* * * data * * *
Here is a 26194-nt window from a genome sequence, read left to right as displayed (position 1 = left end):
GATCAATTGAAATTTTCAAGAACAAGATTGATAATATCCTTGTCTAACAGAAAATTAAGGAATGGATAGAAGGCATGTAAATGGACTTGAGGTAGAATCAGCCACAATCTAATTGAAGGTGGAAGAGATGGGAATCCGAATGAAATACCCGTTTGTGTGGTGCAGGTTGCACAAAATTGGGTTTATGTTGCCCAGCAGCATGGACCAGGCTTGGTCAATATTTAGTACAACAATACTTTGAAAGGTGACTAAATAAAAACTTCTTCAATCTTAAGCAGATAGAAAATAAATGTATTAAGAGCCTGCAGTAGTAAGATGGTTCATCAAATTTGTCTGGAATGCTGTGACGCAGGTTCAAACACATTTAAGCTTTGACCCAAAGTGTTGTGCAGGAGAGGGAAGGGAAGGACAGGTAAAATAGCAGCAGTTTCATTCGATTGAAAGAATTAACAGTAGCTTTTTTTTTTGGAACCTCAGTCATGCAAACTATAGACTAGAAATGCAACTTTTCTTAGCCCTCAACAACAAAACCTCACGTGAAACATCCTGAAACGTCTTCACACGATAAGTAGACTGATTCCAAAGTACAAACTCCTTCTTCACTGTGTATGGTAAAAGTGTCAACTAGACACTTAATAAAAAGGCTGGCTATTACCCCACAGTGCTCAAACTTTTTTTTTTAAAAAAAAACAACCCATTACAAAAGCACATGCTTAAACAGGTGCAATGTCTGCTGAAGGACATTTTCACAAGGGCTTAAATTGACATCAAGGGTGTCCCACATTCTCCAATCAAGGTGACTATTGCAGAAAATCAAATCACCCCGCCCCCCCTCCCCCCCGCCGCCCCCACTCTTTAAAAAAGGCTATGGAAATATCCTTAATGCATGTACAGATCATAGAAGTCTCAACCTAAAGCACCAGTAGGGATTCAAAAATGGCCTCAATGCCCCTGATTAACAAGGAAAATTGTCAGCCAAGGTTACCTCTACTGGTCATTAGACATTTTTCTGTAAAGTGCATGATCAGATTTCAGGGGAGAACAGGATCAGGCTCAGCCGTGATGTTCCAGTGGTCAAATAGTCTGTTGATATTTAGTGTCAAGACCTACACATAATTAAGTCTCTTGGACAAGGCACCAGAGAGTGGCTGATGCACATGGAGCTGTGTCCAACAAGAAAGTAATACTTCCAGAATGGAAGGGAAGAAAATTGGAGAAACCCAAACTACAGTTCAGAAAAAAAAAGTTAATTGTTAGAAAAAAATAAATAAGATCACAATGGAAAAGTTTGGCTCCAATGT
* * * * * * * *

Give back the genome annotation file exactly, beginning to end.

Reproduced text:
Here is a 26194-nt window from a genome sequence, read left to right as displayed (position 1 = left end):
GATCAATTGAAATTTTCAAGAACAAGATTGATAATATCCTTGTCTAACAGAAAATTAAGGAATGGATAGAAGGCATGTAAATGGACTTGAGGTAGAATCAGCCACAATCTAATTGAAGGTGGAAGAGATGGGAATCCGAATGAAATACCCGTTTGTGTGGTGCAGGTTGCACAAAATTGGGTTTATGTTGCCCAGCAGCATGGACCAGGCTTGGTCAATATTTAGTACAACAATACTTTGAAAGGTGACTAAATAAAAACTTCTTCAATCTTAAGCAGATAGAAAATAAATGTATTAAGAGCCTGCAGTAGTAAGATGGTTCATCAAATTTGTCTGGAATGCTGTGACGCAGGTTCAAACACATTTAAGCTTTGACCCAAAGTGTTGTGCAGGAGAGGGAAGGGAAGGACAGGTAAAATAGCAGCAGTTTCATTCGATTGAAAGAATTAACAGTAGCTTTTTTTTTTGGAACCTCAGTCATGCAAACTATAGACTAGAAATGCAACTTTTCTTAGCCCTCAACAACAAAACCTCACGTGAAACATCCTGAAACGTCTTCACACGATAAGTAGACTGATTCCAAAGTACAAACTCCTTCTTCACTGTGTATGGTAAAAGTGTCAACTAGACACTTAATAAAAAGGCTGGCTATTACCCCACAGTGCTCAAACTTTTTTTTTTAAAAAAAAACAACCCATTACAAAAGCACATGCTTAAACAGGTGCAATGTCTGCTGAAGGACATTTTCACAAGGGCTTAAATTGACATCAAGGGTGTCCCACATTCTCCAATCAAGGTGACTATTGCAGAAAATCAAATCACCCCGCCCCCCCTCCCCCCCGCCGCCCCCACTCTTTAAAAAAGGCTATGGAAATATCCTTAATGCATGTACAGATCATAGAAGTCTCAACCTAAAGCACCAGTAGGGATTCAAAAATGGCCTCAATGCCCCTGATTAACAAGGAAAATTGTCAGCCAAGGTTACCTCTACTGGTCATTAGACATTTTTCTGTAAAGTGCATGATCAGATTTCAGGGGAGAACAGGATCAGGCTCAGCCGTGATGTTCCAGTGGTCAAATAGTCTGTTGATATTTAGTGTCAAGACCTACACATAATTAAGTCTCTTGGACAAGGCACCAGAGAGTGGCTGATGCACATGGAGCTGTGTCCAACAAGAAAGTAATACTTCCAGAATGGAAGGGAAGAAAATTGGAGAAACCCAAACTACAGTTCAGAAAAAAAAAGTTAATTGTTAGAAAAAAATAAATAAGATCACAATGGAAAAGTTTGGCTCCAATGT